Great news today. Bulgaria has accepted all of the Allie’s proposals and an armistice has been declared.* That is just the beginning, Turkey will be next, then Austria. This morning I heard wild exclamations from a number of French soldiers gathered near a fire and upon investigation found that the morning papers had been received and they were elated over the news. Some more great news.
I had a real sure enough shower bath today in Les Islettes, a town where the Headquarters of the 28th Div. is located. Nobody will ever realize except those of us in France what a real bath means after plowing around in the mud of the trenches and elsewhere. We are still camped in the woods away from aeroplane observation immediately behind the front lines, expecting orders to move up any minute. Our big guns are right along side of us and are pounding away all the time. Every time I hear a door slam I jump about ten feet. It’s great on your nerves.
*The Battle of Dobro Pole was fought on September 15 and resulted in Bulgaria’s only defeat during the war. The country was forced to capitulate two weeks later, on September 29.
Just a line tonight as my old head is pounding and I must retire to my little bed of straw up in the corner of the old stable with the other cattle. I received orders to move my outfit on up tomorrow so must be up bright and early to supervise the loading.
I must have gotten rid of the cooties with that hot shower I took yesterday—some relief—but was up many times last night chasing the enormous rats away from my chosen corner. One of them was easily as large as my setter dog at home. Think they had a little reunion last night, several of the le rats back ‘on leave,’ no doubt. Anyway they sure were squealing their delight all night. Between them and the Boche shells I got a good nights rest.
Our outfit is certainly somewhat changed—the Colonel gone, Capt. Roberts at school—Lieut. Jackson & Haverstick transferred and McCarty under arrest. Mc got too much wine under his belt and messed things up considerably. Too bad.
“Mc got too much wine under his belt and messed things up considerably.”
Over a week since I have written anything in this little book and so much has happened that I’m afraid it will be impossible for me to remember the most interesting things. But to start, back on the 3rd I moved my outfit up with the rest of the regiment. The P.C. is located in a little two-by-four shack in the de Argonne forest a short distance behind the lines. The first night I was up there Fritz made a heavy counter attack, our big guns were in position immediately behind us. At eleven thirty they started a barrage and from then until day break at 5:30 a.m. there was a rain of lead. Before Fritz had gotten far in his counter attack we started one which drove him back. How our guns did pound away. Imagine if you can fifty guns firing at the rate of 30 shots a minute or until they became so hot that an egg placed upon one will become cooked in less than 2 minutes. One of our big navy guns firing about 20 miles was in position just a short distance away, our little shack quivered at its every shot.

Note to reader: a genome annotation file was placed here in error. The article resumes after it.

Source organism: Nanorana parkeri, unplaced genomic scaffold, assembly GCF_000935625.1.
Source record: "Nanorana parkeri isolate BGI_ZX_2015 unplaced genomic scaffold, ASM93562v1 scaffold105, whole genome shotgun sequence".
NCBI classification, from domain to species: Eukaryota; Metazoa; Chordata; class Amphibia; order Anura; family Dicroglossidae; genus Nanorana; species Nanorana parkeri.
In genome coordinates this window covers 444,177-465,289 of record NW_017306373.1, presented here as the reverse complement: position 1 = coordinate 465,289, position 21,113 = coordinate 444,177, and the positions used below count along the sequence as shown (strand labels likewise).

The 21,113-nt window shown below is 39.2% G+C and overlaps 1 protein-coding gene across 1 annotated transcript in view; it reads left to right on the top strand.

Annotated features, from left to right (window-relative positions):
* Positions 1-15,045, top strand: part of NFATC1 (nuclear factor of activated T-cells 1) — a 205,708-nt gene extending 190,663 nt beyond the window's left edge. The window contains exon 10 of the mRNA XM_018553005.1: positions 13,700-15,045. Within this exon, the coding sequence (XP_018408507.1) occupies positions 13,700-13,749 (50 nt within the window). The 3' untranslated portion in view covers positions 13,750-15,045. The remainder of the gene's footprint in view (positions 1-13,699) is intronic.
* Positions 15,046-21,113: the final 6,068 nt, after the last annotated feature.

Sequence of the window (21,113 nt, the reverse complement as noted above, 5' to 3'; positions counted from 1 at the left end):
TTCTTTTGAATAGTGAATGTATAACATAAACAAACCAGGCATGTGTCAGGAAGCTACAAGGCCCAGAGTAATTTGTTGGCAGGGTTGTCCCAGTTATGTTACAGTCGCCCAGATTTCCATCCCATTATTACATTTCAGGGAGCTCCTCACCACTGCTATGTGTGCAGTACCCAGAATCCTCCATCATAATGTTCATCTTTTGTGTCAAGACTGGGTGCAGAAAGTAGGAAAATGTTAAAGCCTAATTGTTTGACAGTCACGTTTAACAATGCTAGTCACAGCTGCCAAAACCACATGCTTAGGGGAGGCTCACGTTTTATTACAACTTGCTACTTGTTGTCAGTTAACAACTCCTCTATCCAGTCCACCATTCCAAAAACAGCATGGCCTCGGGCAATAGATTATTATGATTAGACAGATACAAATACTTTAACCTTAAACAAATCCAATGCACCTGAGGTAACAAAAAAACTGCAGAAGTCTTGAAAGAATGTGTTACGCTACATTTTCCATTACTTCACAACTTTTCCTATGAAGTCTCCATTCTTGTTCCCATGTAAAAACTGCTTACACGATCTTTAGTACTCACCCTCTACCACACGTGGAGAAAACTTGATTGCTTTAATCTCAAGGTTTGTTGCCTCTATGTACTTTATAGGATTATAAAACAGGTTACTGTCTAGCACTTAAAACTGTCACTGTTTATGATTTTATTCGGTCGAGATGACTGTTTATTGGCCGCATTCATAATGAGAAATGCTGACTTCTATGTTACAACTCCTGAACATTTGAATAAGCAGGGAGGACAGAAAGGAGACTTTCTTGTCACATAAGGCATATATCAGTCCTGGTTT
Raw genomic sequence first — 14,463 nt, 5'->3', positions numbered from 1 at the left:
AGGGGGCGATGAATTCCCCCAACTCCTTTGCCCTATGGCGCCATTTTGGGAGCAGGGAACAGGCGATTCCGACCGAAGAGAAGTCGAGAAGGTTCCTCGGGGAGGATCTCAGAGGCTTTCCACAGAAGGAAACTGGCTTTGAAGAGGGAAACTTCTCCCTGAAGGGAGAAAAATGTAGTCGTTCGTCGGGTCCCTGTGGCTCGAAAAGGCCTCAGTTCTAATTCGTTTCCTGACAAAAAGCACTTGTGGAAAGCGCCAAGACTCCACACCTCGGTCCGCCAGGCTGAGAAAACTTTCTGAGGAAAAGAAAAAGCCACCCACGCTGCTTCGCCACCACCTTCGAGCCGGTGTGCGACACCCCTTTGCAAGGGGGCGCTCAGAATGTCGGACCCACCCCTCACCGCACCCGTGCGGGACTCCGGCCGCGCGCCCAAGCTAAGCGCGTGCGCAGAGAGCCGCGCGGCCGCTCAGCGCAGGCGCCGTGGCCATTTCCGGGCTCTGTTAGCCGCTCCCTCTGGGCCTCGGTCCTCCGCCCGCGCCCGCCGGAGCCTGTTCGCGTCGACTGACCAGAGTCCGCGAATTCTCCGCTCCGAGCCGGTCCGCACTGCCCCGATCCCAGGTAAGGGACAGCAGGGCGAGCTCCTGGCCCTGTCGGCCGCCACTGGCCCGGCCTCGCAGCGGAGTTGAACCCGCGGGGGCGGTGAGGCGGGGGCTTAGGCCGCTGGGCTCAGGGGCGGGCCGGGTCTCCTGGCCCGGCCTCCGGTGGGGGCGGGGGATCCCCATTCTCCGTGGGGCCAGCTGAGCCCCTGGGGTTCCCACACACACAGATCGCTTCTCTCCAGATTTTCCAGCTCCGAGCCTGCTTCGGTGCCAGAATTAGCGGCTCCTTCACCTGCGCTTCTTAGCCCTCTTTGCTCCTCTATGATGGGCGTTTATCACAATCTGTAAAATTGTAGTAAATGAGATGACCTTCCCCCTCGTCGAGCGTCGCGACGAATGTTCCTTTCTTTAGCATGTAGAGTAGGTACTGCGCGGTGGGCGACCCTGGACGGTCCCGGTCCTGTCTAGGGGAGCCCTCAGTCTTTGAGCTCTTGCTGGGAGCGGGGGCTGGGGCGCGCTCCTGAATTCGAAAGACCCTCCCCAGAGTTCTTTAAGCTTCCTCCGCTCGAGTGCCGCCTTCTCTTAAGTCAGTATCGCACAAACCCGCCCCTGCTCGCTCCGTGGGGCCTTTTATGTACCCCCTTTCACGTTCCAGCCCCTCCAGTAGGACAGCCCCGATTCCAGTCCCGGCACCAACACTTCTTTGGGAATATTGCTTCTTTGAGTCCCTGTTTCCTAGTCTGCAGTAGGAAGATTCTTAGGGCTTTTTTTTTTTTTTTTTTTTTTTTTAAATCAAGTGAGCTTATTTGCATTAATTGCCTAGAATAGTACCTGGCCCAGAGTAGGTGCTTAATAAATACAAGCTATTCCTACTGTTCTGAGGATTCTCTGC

Took the motorcycle today and rode up to our 3rd Battalion who are in position in what was No Man’s Land before the drive. Saw the most complete system of dug outs I have seen yet. The Boche have been driven back about five miles in this section of the de Argonne—terribly hard fighting and our casualties have been extremely heavy. Talked with one officer just back from hospital who went temporarily crazy from terrific effects of shell fire—pitiful sight. Sherman was sure right—but if he was in this war he couldn’t have put it so mildly.*
Americans have advanced their lines about as far as possible in this sector. Fighting has been terribly hard. Rumors that our division will be withdrawn and rushed by train to another sector. Orders just received state we must be prepared to move by train tonight. Orders received on the 6th to march to entraining point, St. Menehould, distance approximately 18 kilom. Got away about 4 a.m. entrained and left station 3 p.m. Regiment left in 3 sections, my detachment and wagon on the second sections. Impossible to determine our destination until arrival. All moves are necessarily very secret. Train very crowded, men packed in box cars and on flat cars—but it is a rush move so nothing matters. Arrived at detraining point, through at 4 a.m. Unloaded and marched to the [Bois de la Piece?] woods just east of Marbache and immediately behind Marbache sector. Learned today we will relieve French division in lines in two days.
No sleep, not much to eat and “tres fatigue.” Hope I will get a chance to sleep under cover tonight. Found a little shack last nigh, put my bedding roll on the floor and certainly did pound it off†. One Battalion moved to front last night. I shall move up tomorrow with my outfit. First thing I heard upon arriving at this place was the distant sound of the big guns. Tho’t I had gotten away from them for a few days but no chance. Saw a paper today, first in long time, learned of the Entente Powers peace proposal—not a chance of anything like that yet, I don’t think.
*I assume he’s referring to General William Tecumseh Sherman, who famously stated “War is Hell.” The complete quote is as follows: “I am tired and sick of war. Its glory is all moonshine. It is only those who have neither fired a shot nor heard the shrieks and groans of the wounded who cry aloud for blood, for vengeance, for desolation. War is hell.”
†Isn’t it funny how idiomatic expressions change over time?